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Archive for Thursday, June 28, 2001

Father buries five children

June 28, 2001

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— The father of five children allegedly drowned in the bathtub by their mother said goodbye to them in a hushed church service Wednesday, weeping as he reached into their five white caskets to tuck a blanket beside each little body.

"I'm sorry I didn't get to see you grow up," Russell Yates told Mary, at 6 months the youngest of his lost children.

Russell Yates says goodbye to his oldest son, Noah, during a
graveside service for the five Yates children who were slain June
20. Andrea Yates, mother of the children ranging from 6 months to 7
years old, is accused of drowning her children at their home. The
children were buried Wednesday in Houston.

Russell Yates says goodbye to his oldest son, Noah, during a graveside service for the five Yates children who were slain June 20. Andrea Yates, mother of the children ranging from 6 months to 7 years old, is accused of drowning her children at their home. The children were buried Wednesday in Houston.

The caskets were arrayed in an arc, each with a ribbon bearing a child's name. After a 75-minute service, the caskets were wheeled slowly from the church and taken to a nearby cemetery, where Yates cried as he touched each one.

The children's mother, Andrea Yates, 36, remained in jail, charged with capital murder and under a 24-hour suicide watch.

Police called to the Yates' suburban Houston home June 20 found the bodies of the four youngest children still wet under a sheet on a bed. The eldest, 7-year-old Noah, was found in the tub.

Yates said his wife of eight years had been suffering from postpartum depression.

The 36-year-old NASA computer specialist struggled at times to describe his children to some 300 people at the Clear Lake Church of Christ. He instead tried to provide a glimpse of each in eulogies that he said were "the hardest thing I've ever had to do."

Wearing a microphone, he moved around the church, his words at times bringing tears and laughter.

Mary, dressed in a pink sleeper, was flanked by her 3-year-old brother Paul and 2-year-old Luke. Noah wore a multicolored sweater emblazoned with a truck, and John, 5, an orange and black sweater.

Noah, Yates said, was intelligent, independent and a lover of bugs; John, all rough-and-tumble with a great smile; Paul, the most well-behaved; Luke, the troublemaker, the one most likely to challenge boundaries; and Mary, the "princess" of the family.

"I was sitting at the dinner table the other night telling stories and that's how I would like to tell you," Yates said. "I tell you every minute I had I was with them. It wasn't like they were just some generic children that happened to be mine. They were my friends."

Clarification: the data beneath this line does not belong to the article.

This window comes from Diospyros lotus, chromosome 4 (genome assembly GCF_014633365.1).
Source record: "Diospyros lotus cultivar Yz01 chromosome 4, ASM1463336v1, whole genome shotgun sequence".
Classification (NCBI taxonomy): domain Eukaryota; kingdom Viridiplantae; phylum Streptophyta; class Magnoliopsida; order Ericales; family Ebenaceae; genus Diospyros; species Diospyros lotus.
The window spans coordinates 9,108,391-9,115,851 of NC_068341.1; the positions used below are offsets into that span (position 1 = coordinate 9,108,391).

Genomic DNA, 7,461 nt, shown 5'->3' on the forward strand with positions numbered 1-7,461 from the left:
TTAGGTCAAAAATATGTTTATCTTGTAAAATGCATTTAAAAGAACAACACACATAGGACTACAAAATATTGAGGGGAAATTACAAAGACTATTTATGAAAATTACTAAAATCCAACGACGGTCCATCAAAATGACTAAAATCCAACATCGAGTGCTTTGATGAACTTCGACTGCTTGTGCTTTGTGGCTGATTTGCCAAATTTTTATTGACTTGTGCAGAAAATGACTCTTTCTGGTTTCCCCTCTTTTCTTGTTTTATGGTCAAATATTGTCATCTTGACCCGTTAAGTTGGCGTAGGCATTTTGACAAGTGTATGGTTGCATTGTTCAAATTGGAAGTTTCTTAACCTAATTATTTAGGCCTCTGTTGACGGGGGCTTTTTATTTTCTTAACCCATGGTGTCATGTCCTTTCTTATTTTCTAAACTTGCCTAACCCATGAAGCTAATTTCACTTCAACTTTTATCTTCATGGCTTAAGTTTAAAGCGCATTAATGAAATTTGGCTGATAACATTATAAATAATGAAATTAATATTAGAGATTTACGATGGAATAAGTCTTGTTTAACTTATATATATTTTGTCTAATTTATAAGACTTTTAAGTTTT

He went to each casket, pausing before it as a picture of the child appeared on a projection screen behind and above him.

"That's him," Yates said, pointing to the image of Noah as a tear fell from his eye.

Noah once caught a caterpillar that became a butterfly when the family was on a road trip, he recalled. They stopped on the side of the road and let the butterfly go shortly after it emerged from the cocoon. Yates gazed down at Noah: "That is kind of how I look at this. We've set you free."

When he was talking about Mary, he said he couldn't believe his wife had given birth to a girl.

"I thought boys were all we'd ever have," he said. "I told her I wanted a basketball team first, then we'd talk about girls."

But over the last six months, Yates said, Mary became his little princess. "Given this tragedy, I am so glad I had a girl," he said.

Yates said nothing else about his wife. After his remarks, he slipped blankets into each casket.

Posters filled with pictures of the children lined a table in a church hallway. One showed a smiling Noah in the bathtub with wet hair sticking up.

"I don't think there are words in any language that can describe what has happened," said the minister, Byron Fike. "Our hearts are filled with questions, but there are not many answers."

Yates said his children were with God. "He will take care of them," he said.

Quoting unidentified sources, Houston television station KTRK reported earlier this week that Andrea Yates is pregnant. Her defense attorney, George Parnham, told KTRK there's "no evidence to suggest" she's pregnant and since has declined comment, citing a gag order.

Harris County sheriff's Lt. Robert Van Pelt told The Associated Press that all female inmates are given a pregnancy test during a health assessment 14 days into their incarceration. However, a test is given sooner if a woman indicates while being booked that she has health problems, so prescription drugs can be dispensed, he said.

"As far as we are concerned, that is pure rumor," Van Pelt said of the pregnancy speculation. "That would be confidential information anyway."

Houston TV station KPRC reported Tuesday it had learned Yates was not pregnant. The Houston Chronicle said in Wednesday's editions that a pregnancy test proved negative.

In an interview with the online edition of Newsweek, Andrea Yates' brother, Andrew P. Kennedy, said his sister was hospitalized several months ago after attempting suicide at her parent's home.

Kennedy told Newsweek that Andrea held a knife to her throat and threatened to kill herself. He said she was hospitalized at least four times after the suicide attempt.

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